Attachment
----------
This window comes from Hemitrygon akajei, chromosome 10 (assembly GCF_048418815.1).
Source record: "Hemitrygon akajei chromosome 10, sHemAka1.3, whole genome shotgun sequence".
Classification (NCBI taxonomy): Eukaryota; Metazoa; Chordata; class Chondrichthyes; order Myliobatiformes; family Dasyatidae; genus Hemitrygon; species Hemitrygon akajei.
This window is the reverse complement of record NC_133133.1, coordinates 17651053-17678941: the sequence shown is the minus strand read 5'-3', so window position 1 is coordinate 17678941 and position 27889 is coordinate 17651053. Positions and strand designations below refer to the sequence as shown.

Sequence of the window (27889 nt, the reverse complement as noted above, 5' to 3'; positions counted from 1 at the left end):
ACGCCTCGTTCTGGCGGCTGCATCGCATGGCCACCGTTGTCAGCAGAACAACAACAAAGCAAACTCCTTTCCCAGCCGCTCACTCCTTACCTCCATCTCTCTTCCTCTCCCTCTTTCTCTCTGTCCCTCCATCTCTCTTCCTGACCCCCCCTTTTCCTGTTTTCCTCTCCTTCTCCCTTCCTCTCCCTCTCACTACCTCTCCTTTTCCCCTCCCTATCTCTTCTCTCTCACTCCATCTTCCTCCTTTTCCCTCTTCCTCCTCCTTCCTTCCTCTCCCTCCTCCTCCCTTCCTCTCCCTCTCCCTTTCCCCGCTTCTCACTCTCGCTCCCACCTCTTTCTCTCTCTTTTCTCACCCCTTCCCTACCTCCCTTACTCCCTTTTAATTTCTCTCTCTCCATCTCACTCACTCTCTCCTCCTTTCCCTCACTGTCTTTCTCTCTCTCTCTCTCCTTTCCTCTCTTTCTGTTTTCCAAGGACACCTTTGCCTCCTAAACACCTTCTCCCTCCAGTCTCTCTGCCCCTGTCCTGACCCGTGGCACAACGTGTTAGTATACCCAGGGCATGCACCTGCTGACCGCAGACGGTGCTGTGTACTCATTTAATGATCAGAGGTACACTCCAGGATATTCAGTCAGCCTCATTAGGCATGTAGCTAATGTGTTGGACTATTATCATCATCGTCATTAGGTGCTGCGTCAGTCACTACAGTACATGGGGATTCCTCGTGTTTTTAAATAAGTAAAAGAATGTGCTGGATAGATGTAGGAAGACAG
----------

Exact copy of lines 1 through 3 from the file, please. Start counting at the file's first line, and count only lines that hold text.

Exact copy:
This window comes from Hemitrygon akajei, chromosome 10 (assembly GCF_048418815.1).
Source record: "Hemitrygon akajei chromosome 10, sHemAka1.3, whole genome shotgun sequence".
Classification (NCBI taxonomy): Eukaryota; Metazoa; Chordata; class Chondrichthyes; order Myliobatiformes; family Dasyatidae; genus Hemitrygon; species Hemitrygon akajei.